Hope and Despair: How Perceptions of the Future Shape Human Behavior

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Johns Hopkins University Press, Aug 25, 2004 - Psychology - 248 pages
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Humans, unlike all other animals, are endowed with the capacity for hope and despair. This unique ability allows us to generate positive or negative expectations about the future, regardless of present circumstances, and engage in behaviors that shape our future. Although hope has been the engine of civilization, its evanescent nature has made it an elusive target for the behavioral sciences, which have largely ignored the topic. Hope has more often been the province of philosophy, religion, and poetry.

For psychiatrist Anthony Reading, hope's power to shape human behavior is worthy of scientific investigation and provides a remarkable opportunity to understand the relationship between mind and brain. Hope and despair dramatically illustrate the capability of the human brain to construct imaginary representations of the universe, allowing us to disengage from the present, recall the past, and forecast the future independent of any current sensory input. Consciousness then enables us to choose among these past, present, and future scenarios and integrate them into coherent plans for action.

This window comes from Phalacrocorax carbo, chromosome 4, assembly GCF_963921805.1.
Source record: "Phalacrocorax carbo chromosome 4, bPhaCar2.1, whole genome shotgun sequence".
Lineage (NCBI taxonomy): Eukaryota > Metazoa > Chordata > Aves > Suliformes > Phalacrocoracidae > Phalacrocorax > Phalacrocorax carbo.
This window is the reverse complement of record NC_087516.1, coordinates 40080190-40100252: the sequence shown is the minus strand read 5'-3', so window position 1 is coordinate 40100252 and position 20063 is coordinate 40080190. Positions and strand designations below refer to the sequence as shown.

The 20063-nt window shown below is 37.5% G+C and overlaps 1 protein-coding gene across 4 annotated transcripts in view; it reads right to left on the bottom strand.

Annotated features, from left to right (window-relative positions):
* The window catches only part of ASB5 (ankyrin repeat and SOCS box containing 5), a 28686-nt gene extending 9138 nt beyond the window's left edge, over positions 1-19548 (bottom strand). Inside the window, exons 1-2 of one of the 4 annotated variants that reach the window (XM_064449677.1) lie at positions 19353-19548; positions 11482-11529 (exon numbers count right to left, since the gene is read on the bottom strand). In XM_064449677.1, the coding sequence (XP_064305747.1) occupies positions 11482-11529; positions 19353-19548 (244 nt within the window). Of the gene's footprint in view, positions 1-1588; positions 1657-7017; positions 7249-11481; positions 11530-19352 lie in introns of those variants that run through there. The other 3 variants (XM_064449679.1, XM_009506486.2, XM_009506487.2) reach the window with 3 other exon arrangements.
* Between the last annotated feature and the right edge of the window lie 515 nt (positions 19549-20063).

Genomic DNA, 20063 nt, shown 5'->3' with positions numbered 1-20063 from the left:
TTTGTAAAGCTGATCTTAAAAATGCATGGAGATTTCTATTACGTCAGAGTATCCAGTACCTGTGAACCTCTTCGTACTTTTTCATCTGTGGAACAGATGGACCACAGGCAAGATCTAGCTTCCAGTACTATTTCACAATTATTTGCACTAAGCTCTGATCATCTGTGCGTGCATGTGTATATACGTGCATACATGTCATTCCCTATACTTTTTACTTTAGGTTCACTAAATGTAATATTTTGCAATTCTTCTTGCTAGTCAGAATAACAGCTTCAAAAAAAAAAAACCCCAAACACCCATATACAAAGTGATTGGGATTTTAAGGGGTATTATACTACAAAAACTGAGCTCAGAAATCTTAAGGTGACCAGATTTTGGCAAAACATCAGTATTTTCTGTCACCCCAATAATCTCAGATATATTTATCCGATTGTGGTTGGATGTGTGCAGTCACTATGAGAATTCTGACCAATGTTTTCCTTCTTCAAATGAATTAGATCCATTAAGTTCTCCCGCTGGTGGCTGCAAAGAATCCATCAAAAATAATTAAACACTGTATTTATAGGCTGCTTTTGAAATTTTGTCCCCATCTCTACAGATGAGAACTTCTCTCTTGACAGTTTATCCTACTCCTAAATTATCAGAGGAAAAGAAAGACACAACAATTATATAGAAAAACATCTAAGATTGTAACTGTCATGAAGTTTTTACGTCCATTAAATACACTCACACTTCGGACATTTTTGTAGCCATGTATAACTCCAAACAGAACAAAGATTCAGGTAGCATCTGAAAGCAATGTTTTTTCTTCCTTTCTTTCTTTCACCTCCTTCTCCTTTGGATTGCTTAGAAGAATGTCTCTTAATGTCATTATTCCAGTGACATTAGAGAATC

Reading's wide-ranging work focuses on the ways we process sensory information and their implications for our current understanding of memory, learning, and consciousness; how the brain's ability to transcend time affects our language, emotions, evolution, and individual development; and the light that hope and despair shed on important aspects of our function as individuals and as a species. Bridging many disciplines, Hope and Despair is a major contribution to our knowledge of human behavior.

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Contents

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About the author (2004)

Anthony Reading, M.B., B.S., M.P.H., Sc.D., is a professor emeritus of the Department of Psychiatry and Behavioral Medicine at the University of South Florida.

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